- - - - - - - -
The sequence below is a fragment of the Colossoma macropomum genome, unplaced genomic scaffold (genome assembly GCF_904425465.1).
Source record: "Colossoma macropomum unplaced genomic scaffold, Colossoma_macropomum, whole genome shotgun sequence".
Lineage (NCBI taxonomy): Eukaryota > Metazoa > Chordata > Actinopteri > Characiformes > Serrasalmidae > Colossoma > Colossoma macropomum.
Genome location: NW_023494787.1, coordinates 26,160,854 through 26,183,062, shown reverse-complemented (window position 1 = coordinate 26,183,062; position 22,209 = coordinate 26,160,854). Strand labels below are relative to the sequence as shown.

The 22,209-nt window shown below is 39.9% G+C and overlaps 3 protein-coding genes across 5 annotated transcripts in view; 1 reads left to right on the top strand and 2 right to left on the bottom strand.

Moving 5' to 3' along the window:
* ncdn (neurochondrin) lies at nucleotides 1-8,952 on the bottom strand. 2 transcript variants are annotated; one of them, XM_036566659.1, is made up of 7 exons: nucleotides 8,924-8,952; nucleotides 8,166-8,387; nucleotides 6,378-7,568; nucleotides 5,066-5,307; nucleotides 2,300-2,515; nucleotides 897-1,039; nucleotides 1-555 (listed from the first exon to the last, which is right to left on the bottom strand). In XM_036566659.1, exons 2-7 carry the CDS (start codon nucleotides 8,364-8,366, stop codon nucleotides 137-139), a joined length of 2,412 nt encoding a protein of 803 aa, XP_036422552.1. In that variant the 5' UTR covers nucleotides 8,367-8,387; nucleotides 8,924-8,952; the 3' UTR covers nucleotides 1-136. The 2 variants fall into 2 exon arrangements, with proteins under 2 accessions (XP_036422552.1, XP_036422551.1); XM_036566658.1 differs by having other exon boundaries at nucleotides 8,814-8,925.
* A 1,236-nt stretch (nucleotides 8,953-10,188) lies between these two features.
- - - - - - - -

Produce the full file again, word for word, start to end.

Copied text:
The sequence below is a fragment of the Colossoma macropomum genome, unplaced genomic scaffold (genome assembly GCF_904425465.1).
Source record: "Colossoma macropomum unplaced genomic scaffold, Colossoma_macropomum, whole genome shotgun sequence".
Lineage (NCBI taxonomy): Eukaryota > Metazoa > Chordata > Actinopteri > Characiformes > Serrasalmidae > Colossoma > Colossoma macropomum.
Genome location: NW_023494787.1, coordinates 26,160,854 through 26,183,062, shown reverse-complemented (window position 1 = coordinate 26,183,062; position 22,209 = coordinate 26,160,854). Strand labels below are relative to the sequence as shown.

The 22,209-nt window shown below is 39.9% G+C and overlaps 3 protein-coding genes across 5 annotated transcripts in view; 1 reads left to right on the top strand and 2 right to left on the bottom strand.

Moving 5' to 3' along the window:
* ncdn (neurochondrin) lies at nucleotides 1-8,952 on the bottom strand. 2 transcript variants are annotated; one of them, XM_036566659.1, is made up of 7 exons: nucleotides 8,924-8,952; nucleotides 8,166-8,387; nucleotides 6,378-7,568; nucleotides 5,066-5,307; nucleotides 2,300-2,515; nucleotides 897-1,039; nucleotides 1-555 (listed from the first exon to the last, which is right to left on the bottom strand). In XM_036566659.1, exons 2-7 carry the CDS (start codon nucleotides 8,364-8,366, stop codon nucleotides 137-139), a joined length of 2,412 nt encoding a protein of 803 aa, XP_036422552.1. In that variant the 5' UTR covers nucleotides 8,367-8,387; nucleotides 8,924-8,952; the 3' UTR covers nucleotides 1-136. The 2 variants fall into 2 exon arrangements, with proteins under 2 accessions (XP_036422552.1, XP_036422551.1); XM_036566658.1 differs by having other exon boundaries at nucleotides 8,814-8,925.
* A 1,236-nt stretch (nucleotides 8,953-10,188) lies between these two features.